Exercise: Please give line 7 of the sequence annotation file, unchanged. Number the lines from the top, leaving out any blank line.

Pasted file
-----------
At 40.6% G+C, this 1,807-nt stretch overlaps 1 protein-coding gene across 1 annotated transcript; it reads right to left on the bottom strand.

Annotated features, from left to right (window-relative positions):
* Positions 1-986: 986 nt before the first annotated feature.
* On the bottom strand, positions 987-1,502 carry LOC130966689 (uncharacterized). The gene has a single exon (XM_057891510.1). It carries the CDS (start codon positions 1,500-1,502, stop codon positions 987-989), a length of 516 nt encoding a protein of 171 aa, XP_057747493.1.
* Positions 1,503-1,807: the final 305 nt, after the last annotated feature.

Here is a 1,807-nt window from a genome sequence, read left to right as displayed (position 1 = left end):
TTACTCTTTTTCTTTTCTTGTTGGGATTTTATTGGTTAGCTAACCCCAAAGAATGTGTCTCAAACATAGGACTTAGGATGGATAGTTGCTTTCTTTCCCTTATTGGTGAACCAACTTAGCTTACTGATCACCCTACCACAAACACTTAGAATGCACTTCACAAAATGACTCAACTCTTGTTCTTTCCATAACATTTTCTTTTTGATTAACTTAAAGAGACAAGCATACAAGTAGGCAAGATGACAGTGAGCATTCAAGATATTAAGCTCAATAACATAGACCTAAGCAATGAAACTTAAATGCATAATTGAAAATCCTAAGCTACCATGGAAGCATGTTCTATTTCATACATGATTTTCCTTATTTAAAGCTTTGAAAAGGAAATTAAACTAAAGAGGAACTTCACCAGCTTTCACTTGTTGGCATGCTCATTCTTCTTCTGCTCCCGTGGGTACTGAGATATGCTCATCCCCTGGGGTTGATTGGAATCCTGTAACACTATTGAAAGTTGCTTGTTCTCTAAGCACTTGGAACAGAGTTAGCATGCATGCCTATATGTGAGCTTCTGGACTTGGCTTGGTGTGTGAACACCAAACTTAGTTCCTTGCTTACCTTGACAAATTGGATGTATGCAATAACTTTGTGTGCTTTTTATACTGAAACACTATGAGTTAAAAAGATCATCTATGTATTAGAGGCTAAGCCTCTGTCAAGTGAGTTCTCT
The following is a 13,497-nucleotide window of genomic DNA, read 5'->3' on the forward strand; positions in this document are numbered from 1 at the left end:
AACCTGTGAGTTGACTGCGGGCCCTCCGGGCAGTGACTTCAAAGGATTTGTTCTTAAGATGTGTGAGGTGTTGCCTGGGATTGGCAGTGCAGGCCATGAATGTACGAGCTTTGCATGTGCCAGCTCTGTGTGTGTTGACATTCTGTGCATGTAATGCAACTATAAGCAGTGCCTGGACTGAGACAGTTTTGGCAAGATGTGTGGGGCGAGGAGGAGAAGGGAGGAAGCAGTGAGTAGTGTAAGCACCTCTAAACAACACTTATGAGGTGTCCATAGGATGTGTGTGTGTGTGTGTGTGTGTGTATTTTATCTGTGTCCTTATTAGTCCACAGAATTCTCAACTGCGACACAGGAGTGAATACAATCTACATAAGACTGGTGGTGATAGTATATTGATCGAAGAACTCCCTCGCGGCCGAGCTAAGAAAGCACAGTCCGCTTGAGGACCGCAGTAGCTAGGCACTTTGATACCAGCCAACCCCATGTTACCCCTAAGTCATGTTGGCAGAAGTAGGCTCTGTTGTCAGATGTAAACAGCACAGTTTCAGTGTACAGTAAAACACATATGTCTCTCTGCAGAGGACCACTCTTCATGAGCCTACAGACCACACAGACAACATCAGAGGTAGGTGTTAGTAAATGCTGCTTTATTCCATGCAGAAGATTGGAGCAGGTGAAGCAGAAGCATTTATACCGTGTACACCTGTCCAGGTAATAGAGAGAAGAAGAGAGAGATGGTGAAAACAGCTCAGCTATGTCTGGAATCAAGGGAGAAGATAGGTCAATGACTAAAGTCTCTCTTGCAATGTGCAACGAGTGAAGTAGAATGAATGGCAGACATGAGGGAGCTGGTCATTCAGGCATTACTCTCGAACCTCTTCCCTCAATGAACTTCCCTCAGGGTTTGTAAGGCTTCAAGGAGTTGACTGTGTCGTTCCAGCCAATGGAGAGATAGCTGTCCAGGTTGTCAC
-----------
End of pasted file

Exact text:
TTACTCTTTTTCTTTTCTTGTTGGGATTTTATTGGTTAGCTAACCCCAAAGAATGTGTCTCAAACATAGGACTTAGGATGGATAGTTGCTTTCTTTCCCTTATTGGTGAACCAACTTAGCTTACTGATCACCCTACCACAAACACTTAGAATGCACTTCACAAAATGACTCAACTCTTGTTCTTTCCATAACATTTTCTTTTTGATTAACTTAAAGAGACAAGCATACAAGTAGGCAAGATGACAGTGAGCATTCAAGATATTAAGCTCAATAACATAGACCTAAGCAATGAAACTTAAATGCATAATTGAAAATCCTAAGCTACCATGGAAGCATGTTCTATTTCATACATGATTTTCCTTATTTAAAGCTTTGAAAAGGAAATTAAACTAAAGAGGAACTTCACCAGCTTTCACTTGTTGGCATGCTCATTCTTCTTCTGCTCCCGTGGGTACTGAGATATGCTCATCCCCTGGGGTTGATTGGAATCCTGTAACACTATTGAAAGTTGCTTGTTCTCTAAGCACTTGGAACAGAGTTAGCATGCATGCCTATATGTGAGCTTCTGGACTTGGCTTGGTGTGTGAACACCAAACTTAGTTCCTTGCTTACCTTGACAAATTGGATGTATGCAATAACTTTGTGTGCTTTTTATACTGAAACACTATGAGTTAAAAAGATCATCTATGTATTAGAGGCTAAGCCTCTGTCAAGTGAGTTCTCT